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A day in the life of a chief sustainability officer: Q&A with Ikea’s Karen Pflug

What does it look like to work on climate change full time at Ikea?

A day in the life of a chief sustainability officer: Q&A with Ikea’s Karen Pflug
[Source photo: Ikea]

As a growing number of people decide to switch careers to work on climate change, we’re running a series of interviews with people in climate-related jobs about their day-to-day work, from Microsoft’s Melanie Nakagawa and Google’s Kate Brandt to carbon removal-startup founder Mary Yap and climate tech investor Mia Diawara.

Ikea wants to be a circular company by the end of the decade, meaning all of its products can be repaired, refurbished, and eventually recycled, and it plans to use only renewable or recycled materials. The company has launched furniture buyback and repair programs. Circularity is one part of a plan to shrink emissions throughout its entire value chain; the company is also helping suppliers move to renewable energy, switching to electric delivery vehicles, and nudging customers to eat more plant-based food at its cafes in stores, among other things. We talked to Karen Pflug, chief sustainability officer at Ingka Group, which owns most global Ikea stores, about how Ikea is racing to cut its carbon footprint.

Fast Company: You’ve worked in a variety of roles, including as an innovation director at Nike and as the head of quality at Ikea. How long have you been interested in tackling the problem of climate change, and what led you to your current role as a chief sustainability officer?

Karen Pflug: First, I think it’s the best job in the world—the scope and the scale of the challenges that need solving and the contribution to make. But I studied as a textile designer many moons ago back in Manchester in the U.K., and my final year thesis in my degree was on eco-textiles and the rise of the importance of selecting the right materials to solve problems. That was in the early ‘90s. It was very much about trying to use design thinking to solve problems and make sure that natural materials and eco-textiles were used.

I had various roles in the fashion industry, which sort of open your eyes up to both the opportunities and some of the challenges. At Nike, I was involved primarily in innovation and driving high performance apparel for Olympic Games, the Rugby World Cup, and events like that—but also trying to bring in a sustainability perspective. Throughout my life as a designer, I’ve tried to marry my personal passion for protecting nature and love of the natural environment with design thinking and solutions for people.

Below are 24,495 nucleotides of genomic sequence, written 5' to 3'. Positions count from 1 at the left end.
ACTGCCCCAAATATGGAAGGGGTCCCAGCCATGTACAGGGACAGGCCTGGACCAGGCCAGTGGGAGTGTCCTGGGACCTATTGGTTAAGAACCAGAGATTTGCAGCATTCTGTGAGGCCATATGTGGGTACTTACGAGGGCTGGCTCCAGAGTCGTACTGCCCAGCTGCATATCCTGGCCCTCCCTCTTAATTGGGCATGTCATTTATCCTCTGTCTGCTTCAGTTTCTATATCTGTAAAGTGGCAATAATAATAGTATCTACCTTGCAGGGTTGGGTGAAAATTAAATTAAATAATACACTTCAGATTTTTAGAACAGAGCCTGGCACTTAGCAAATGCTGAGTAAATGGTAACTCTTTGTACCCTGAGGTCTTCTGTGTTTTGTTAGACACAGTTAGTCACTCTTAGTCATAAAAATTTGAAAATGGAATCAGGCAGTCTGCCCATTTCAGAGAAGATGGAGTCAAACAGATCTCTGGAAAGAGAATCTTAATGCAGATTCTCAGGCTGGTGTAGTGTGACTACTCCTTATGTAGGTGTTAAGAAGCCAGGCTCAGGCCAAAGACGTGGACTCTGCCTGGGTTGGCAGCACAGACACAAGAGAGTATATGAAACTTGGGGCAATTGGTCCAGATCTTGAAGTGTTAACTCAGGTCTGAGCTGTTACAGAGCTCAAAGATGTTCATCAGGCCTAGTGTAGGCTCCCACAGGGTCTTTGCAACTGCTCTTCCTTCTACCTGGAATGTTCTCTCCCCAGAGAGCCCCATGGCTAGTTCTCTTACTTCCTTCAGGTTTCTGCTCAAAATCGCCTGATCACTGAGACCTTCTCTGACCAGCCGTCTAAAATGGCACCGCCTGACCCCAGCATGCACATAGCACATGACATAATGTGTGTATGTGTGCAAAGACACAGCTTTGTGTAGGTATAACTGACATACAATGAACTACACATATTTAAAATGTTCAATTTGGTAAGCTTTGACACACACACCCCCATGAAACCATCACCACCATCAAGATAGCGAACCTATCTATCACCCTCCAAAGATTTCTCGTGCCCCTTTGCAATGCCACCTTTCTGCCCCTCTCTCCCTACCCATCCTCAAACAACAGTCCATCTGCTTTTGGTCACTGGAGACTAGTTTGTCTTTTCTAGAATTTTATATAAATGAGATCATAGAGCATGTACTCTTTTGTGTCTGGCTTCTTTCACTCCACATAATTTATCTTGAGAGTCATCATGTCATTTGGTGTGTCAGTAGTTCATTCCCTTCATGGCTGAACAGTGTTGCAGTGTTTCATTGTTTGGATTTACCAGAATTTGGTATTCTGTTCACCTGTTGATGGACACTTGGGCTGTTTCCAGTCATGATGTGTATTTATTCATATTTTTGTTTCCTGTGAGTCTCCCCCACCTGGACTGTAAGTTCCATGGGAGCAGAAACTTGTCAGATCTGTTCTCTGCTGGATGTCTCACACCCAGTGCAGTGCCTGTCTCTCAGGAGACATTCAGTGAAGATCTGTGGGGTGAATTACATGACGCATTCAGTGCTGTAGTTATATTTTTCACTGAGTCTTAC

FC: What’s a typical workday like for you now?

KP: I think in my role, it’s not about being an expert, but very much about driving transformational change. I have experts in all the areas of sustainability in our team. But for me, it’s about really landing sustainability across the business.

I see the CFO as my best friend. We had a meeting this morning, together with our finance team, about how we really help to ensure that some of the big investments and initiatives we have, particularly in the climate agenda, are built into our business planning and financial budgeting cycle.

So that’s one event. And then we had a meeting with a team from Globescan, who are doing research for us that we’ll be publishing later this year, with the insights from interviewing 33,000 customers in all of our markets to really understand their needs, hopes, and dreams around climate, around inequality, around nature, and all sorts of different topics related to our “People Planet Positive” agenda.

Last week, at Climate Week, we were really taking our advocacy role seriously there, and hosted our own action summit with events about climate capital, ESG, circularity, and other topics. And also exhibited solutions that are ready to scale now to solve the climate challenge.

FC: Ikea has an ambitious goal to become a circular business by 2030. Part of that means redesigning products. Can you share an example of a product that’s recently changed, like the 44-year-old Billy bookcase?

KP: Our team in Sweden does all the design and development, and we work extremely closely with them. The Billy is a good example because it is a classic, and perhaps the customer wouldn’t spot the difference—it’s a winner, and everybody loves it, so you don’t want to make it radically different from a visual point of view. But we looked at changing the veneer on the product so it’s more sustainable and better for recycling, and changing to a bio-based glue, which reduces the carbon footprint and also helps with recycling. And we made sure that the back is easier to disassemble and reassemble, so when people move, they don’t have the challenge of not being able to take it apart and build it again.